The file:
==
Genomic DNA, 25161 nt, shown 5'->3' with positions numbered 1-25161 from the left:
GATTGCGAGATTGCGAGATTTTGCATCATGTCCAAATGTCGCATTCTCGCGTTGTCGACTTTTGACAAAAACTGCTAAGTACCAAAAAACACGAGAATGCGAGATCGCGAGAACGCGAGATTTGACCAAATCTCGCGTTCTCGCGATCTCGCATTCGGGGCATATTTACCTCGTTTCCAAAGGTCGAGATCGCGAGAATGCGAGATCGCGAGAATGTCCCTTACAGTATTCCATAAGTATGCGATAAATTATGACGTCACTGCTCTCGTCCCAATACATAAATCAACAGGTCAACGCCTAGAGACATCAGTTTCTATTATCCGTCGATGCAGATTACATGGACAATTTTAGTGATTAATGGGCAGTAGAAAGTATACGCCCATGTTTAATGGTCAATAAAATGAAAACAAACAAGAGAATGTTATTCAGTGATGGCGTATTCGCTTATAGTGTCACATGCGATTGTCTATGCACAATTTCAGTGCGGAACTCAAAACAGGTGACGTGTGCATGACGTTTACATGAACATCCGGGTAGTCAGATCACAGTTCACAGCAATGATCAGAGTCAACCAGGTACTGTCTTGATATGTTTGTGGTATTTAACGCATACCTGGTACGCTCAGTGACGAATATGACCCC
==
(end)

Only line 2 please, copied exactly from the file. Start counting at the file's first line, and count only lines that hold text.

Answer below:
GATTGCGAGATTGCGAGATTTTGCATCATGTCCAAATGTCGCATTCTCGCGTTGTCGACTTTTGACAAAAACTGCTAAGTACCAAAAAACACGAGAATGCGAGATCGCGAGAACGCGAGATTTGACCAAATCTCGCGTTCTCGCGATCTCGCATTCGGGGCATATTTACCTCGTTTCCAAAGGTCGAGATCGCGAGAATGCGAGATCGCGAGAATGTCCCTTACAGTATTCCATAAGTATGCGATAAATTATGACGTCACTGCTCTCGTCCCAATACATAAATCAACAGGTCAACGCCTAGAGACATCAGTTTCTATTATCCGTCGATGCAGATTACATGGACAATTTTAGTGATTAATGGGCAGTAGAAAGTATACGCCCATGTTTAATGGTCAATAAAATGAAAACAAACAAGAGAATGTTATTCAGTGATGGCGTATTCGCTTATAGTGTCACATGCGATTGTCTATGCACAATTTCAGTGCGGAACTCAAAACAGGTGACGTGTGCATGACGTTTACATGAACATCCGGGTAGTCAGATCACAGTTCACAGCAATGATCAGAGTCAACCAGGTACTGTCTTGATATGTTTGTGGTATTTAACGCATACCTGGTACGCTCAGTGACGAATATGACCCC